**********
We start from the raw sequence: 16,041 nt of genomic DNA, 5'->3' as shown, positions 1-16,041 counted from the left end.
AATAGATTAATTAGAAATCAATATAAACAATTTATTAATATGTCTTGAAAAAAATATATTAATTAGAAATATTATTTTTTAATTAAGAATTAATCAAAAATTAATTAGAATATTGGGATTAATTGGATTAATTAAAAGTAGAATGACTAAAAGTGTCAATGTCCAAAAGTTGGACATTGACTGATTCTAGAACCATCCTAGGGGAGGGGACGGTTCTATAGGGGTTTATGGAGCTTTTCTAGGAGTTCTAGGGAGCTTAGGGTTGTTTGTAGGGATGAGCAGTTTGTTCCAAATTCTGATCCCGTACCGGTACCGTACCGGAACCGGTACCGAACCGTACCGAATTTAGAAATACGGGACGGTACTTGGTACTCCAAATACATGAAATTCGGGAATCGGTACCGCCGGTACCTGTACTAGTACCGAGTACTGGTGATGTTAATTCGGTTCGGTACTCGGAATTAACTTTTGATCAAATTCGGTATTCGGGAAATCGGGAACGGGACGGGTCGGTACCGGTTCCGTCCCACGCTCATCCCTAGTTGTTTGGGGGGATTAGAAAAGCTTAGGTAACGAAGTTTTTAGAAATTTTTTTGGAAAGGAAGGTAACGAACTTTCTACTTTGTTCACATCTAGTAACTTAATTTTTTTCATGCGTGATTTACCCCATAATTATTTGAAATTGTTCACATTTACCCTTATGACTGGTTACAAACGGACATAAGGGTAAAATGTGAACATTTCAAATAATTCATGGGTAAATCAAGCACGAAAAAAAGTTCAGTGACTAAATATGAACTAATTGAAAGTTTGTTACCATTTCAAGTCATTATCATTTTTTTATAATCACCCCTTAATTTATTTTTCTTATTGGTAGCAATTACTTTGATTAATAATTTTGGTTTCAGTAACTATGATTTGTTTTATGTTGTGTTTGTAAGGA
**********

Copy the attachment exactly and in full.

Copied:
We start from the raw sequence: 16,041 nt of genomic DNA, 5'->3' as shown, positions 1-16,041 counted from the left end.
AATAGATTAATTAGAAATCAATATAAACAATTTATTAATATGTCTTGAAAAAAATATATTAATTAGAAATATTATTTTTTAATTAAGAATTAATCAAAAATTAATTAGAATATTGGGATTAATTGGATTAATTAAAAGTAGAATGACTAAAAGTGTCAATGTCCAAAAGTTGGACATTGACTGATTCTAGAACCATCCTAGGGGAGGGGACGGTTCTATAGGGGTTTATGGAGCTTTTCTAGGAGTTCTAGGGAGCTTAGGGTTGTTTGTAGGGATGAGCAGTTTGTTCCAAATTCTGATCCCGTACCGGTACCGTACCGGAACCGGTACCGAACCGTACCGAATTTAGAAATACGGGACGGTACTTGGTACTCCAAATACATGAAATTCGGGAATCGGTACCGCCGGTACCTGTACTAGTACCGAGTACTGGTGATGTTAATTCGGTTCGGTACTCGGAATTAACTTTTGATCAAATTCGGTATTCGGGAAATCGGGAACGGGACGGGTCGGTACCGGTTCCGTCCCACGCTCATCCCTAGTTGTTTGGGGGGATTAGAAAAGCTTAGGTAACGAAGTTTTTAGAAATTTTTTTGGAAAGGAAGGTAACGAACTTTCTACTTTGTTCACATCTAGTAACTTAATTTTTTTCATGCGTGATTTACCCCATAATTATTTGAAATTGTTCACATTTACCCTTATGACTGGTTACAAACGGACATAAGGGTAAAATGTGAACATTTCAAATAATTCATGGGTAAATCAAGCACGAAAAAAAGTTCAGTGACTAAATATGAACTAATTGAAAGTTTGTTACCATTTCAAGTCATTATCATTTTTTTATAATCACCCCTTAATTTATTTTTCTTATTGGTAGCAATTACTTTGATTAATAATTTTGGTTTCAGTAACTATGATTTGTTTTATGTTGTGTTTGTAAGGA